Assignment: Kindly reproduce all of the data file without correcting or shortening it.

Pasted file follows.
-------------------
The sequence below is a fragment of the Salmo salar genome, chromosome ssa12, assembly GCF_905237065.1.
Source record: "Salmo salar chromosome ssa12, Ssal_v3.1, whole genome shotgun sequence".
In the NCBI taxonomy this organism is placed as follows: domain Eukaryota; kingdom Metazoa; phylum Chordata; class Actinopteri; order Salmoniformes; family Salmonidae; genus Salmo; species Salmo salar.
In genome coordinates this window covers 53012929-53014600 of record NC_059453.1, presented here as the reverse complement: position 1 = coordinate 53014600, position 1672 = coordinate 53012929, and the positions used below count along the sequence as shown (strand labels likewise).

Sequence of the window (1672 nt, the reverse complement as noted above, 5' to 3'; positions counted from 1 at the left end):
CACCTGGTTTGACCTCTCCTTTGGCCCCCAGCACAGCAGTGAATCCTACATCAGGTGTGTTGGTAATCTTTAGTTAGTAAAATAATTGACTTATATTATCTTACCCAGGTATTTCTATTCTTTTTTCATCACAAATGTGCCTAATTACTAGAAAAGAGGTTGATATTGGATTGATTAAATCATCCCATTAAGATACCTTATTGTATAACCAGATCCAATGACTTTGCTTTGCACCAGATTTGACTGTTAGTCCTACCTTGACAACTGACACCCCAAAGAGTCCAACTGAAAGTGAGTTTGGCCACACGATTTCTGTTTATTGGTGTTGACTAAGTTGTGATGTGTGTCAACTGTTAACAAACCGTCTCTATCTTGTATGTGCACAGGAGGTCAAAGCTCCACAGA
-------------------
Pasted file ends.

The sequence below is a fragment of the Salmo salar genome, chromosome ssa12, assembly GCF_905237065.1.
Source record: "Salmo salar chromosome ssa12, Ssal_v3.1, whole genome shotgun sequence".
In the NCBI taxonomy this organism is placed as follows: domain Eukaryota; kingdom Metazoa; phylum Chordata; class Actinopteri; order Salmoniformes; family Salmonidae; genus Salmo; species Salmo salar.
In genome coordinates this window covers 53012929-53014600 of record NC_059453.1, presented here as the reverse complement: position 1 = coordinate 53014600, position 1672 = coordinate 53012929, and the positions used below count along the sequence as shown (strand labels likewise).

Sequence of the window (1672 nt, the reverse complement as noted above, 5' to 3'; positions counted from 1 at the left end):
CACCTGGTTTGACCTCTCCTTTGGCCCCCAGCACAGCAGTGAATCCTACATCAGGTGTGTTGGTAATCTTTAGTTAGTAAAATAATTGACTTATATTATCTTACCCAGGTATTTCTATTCTTTTTTCATCACAAATGTGCCTAATTACTAGAAAAGAGGTTGATATTGGATTGATTAAATCATCCCATTAAGATACCTTATTGTATAACCAGATCCAATGACTTTGCTTTGCACCAGATTTGACTGTTAGTCCTACCTTGACAACTGACACCCCAAAGAGTCCAACTGAAAGTGAGTTTGGCCACACGATTTCTGTTTATTGGTGTTGACTAAGTTGTGATGTGTGTCAACTGTTAACAAACCGTCTCTATCTTGTATGTGCACAGGAGGTCAAAGCTCCACAGA